September 8, 2012 report
Flash in Windows 8 RTM build is missing latest fix
Last month, Adobe had released a batch of critical security updates for Flash Player. Those updates were available for browsers but Microsoft has yet to release the update for IE10 in Windows 8. That will not happen until well into October.
The problem is that Flash is built right into IE10. How convenient? How inconvenient, as only Microsoft can deliver updates, and users may have to wait for them. The Internet Explorer 10's bundled Flash leaves users exploitable, and the flaw may cause Flash to crash, with the attacker wresting control over the system. How could that happen? The answer appears to be in the timing between Adobe and Microsoft responses.
The troublesome version of Flash, now out of date, was baked into Windows 8. Microsoft decided to add Adobe's Flash Player to the browser as a built-in component instead of as a third-party plugin. So when Adobe patched Flash on August 21 to resolve what they knew were known security flaws, the standalone version used by Firefox could be patched but not the embedded version in Internet Explorer.
Microsoft is aware of the timing disconnect. According to a Microsoft response, while the current version of Flash in the "Windows 8 RTM build" does not have the latest fix, a security update will come through Windows Update in the GA timeframe.
RTM refers to release to manufacturing. A GA timeframe is a reference to general availability. The timeframe refers to the target date of October 26 when Windows 8 will go on sale.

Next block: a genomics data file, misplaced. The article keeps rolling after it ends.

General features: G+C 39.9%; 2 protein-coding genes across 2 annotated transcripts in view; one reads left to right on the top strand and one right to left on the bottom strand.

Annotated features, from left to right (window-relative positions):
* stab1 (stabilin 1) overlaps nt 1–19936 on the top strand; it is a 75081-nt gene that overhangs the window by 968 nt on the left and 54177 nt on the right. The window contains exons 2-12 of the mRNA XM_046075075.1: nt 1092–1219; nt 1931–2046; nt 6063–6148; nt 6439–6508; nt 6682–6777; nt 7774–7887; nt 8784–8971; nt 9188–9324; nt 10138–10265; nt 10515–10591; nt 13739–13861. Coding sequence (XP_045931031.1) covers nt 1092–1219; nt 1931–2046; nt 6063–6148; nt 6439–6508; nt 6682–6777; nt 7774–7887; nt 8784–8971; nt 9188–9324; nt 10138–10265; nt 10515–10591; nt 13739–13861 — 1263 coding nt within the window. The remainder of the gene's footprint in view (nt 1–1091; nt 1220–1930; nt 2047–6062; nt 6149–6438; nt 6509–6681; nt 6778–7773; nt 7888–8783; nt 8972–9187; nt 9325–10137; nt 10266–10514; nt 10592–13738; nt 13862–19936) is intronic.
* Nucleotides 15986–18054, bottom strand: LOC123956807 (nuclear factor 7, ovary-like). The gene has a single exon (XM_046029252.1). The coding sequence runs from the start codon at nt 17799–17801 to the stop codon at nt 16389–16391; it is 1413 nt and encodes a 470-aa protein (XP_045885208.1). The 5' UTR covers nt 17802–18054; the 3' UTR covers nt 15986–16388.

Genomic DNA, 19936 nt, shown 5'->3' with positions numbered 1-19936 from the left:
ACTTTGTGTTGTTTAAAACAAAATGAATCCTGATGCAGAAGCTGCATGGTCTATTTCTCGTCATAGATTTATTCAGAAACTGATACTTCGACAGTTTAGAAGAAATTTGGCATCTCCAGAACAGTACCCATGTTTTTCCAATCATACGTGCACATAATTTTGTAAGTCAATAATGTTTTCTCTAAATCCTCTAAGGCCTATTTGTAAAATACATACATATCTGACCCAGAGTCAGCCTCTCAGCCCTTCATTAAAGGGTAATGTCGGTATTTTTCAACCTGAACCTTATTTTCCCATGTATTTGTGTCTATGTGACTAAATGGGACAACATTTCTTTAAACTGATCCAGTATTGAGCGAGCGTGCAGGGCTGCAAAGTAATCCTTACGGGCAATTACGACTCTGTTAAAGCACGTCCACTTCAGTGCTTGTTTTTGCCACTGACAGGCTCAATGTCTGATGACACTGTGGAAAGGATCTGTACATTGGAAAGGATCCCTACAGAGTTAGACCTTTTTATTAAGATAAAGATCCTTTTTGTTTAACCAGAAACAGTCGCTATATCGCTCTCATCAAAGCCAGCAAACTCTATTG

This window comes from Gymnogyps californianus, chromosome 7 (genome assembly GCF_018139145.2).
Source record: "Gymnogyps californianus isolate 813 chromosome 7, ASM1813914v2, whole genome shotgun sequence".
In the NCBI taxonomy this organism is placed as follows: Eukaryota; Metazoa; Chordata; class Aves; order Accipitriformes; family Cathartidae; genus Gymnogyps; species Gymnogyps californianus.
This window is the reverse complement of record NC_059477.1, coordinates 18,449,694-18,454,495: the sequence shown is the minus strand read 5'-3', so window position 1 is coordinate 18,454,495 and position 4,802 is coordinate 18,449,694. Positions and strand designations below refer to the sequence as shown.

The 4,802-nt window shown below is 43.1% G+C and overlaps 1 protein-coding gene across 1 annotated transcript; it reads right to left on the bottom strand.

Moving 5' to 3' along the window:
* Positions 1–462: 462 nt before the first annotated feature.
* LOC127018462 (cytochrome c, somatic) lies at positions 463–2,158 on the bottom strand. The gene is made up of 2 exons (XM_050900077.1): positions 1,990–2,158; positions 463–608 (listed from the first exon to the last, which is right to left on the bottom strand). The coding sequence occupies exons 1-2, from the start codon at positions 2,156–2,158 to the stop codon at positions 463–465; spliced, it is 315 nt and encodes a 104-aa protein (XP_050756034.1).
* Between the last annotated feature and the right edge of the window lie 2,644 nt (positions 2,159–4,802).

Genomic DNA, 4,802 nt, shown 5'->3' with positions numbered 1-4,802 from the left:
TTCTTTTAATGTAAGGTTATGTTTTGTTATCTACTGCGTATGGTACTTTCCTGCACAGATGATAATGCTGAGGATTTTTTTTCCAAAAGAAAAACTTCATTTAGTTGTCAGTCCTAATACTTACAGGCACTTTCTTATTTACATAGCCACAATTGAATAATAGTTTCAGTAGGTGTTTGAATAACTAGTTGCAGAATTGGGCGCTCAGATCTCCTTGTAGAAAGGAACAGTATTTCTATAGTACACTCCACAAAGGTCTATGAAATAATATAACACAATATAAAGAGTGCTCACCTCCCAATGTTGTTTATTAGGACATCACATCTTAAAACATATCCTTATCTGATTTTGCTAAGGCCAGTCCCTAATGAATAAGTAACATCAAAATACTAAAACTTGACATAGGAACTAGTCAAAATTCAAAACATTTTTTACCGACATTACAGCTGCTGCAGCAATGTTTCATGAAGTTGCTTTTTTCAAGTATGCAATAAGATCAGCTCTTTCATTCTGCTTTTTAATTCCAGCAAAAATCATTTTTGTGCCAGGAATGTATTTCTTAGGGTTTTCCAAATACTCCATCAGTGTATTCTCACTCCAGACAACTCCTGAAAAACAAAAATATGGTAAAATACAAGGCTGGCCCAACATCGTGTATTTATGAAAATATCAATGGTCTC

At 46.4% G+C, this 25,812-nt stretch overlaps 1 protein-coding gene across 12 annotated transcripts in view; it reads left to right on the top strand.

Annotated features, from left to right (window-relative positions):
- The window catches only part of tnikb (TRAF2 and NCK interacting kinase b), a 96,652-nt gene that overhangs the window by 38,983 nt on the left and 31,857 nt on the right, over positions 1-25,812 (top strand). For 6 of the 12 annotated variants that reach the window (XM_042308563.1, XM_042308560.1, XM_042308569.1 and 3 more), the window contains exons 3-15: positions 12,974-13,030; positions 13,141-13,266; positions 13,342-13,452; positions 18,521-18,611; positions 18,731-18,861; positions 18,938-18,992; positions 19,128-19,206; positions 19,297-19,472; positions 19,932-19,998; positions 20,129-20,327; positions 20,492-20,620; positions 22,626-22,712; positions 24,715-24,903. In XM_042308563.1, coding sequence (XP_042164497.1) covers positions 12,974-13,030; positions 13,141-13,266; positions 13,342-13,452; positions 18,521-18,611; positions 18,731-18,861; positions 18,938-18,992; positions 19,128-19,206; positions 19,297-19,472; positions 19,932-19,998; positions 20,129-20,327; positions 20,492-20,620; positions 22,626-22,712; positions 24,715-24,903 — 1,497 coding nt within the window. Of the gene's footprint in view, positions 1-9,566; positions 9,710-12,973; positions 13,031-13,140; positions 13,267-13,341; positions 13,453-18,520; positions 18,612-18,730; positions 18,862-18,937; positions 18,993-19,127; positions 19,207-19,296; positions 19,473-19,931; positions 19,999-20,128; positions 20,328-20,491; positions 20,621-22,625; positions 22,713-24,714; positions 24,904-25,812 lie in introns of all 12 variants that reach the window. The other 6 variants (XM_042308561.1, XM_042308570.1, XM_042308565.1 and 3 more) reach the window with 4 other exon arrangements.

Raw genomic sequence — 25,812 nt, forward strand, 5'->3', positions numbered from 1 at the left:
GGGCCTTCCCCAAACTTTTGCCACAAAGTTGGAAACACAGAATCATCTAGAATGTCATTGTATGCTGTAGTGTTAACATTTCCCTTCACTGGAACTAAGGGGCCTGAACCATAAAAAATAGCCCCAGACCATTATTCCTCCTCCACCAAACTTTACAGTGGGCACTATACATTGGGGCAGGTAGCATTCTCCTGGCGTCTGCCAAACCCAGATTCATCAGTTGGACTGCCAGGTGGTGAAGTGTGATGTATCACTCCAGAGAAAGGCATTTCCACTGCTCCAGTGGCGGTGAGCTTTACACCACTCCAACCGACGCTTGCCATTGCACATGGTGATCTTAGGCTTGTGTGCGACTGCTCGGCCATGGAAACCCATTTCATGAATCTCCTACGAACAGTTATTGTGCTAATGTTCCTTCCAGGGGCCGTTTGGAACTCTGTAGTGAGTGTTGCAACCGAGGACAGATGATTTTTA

Critics note that in doing so Microsoft is talking about fixing something two months after Adobe released its critical security update for the same problem. That puts a user of Windows 8 in danger. "If you're using Internet Explorer 10 on any version of Windows 8, including the RTM bits available via MSDN or TechNet and the enterprise preview, you are at risk." warned Ed Bott on ZDNet.
Adobe had already classified this as an important patch. Its statement said, "This update resolves vulnerabilities being targeted, or which have a higher risk of being targeted, by exploit(s) in the wild for a given product version and platform. Adobe recommends administrators install the update as soon as possible. (for instance, within 72 hours)."
The Flash security flaw in this instance involves Windows 8 which is not yet in widespread use. Still, technology watchers hope the situation sends a stronger message: Users will always appreciate aligned timing between Adobe and Microsoft when it comes to browser updates and security patches. Outside Microsoft, several technology sites are advising early Windows 8 users, for now, to disable the built-in Flash player.
© 2012 Phys.org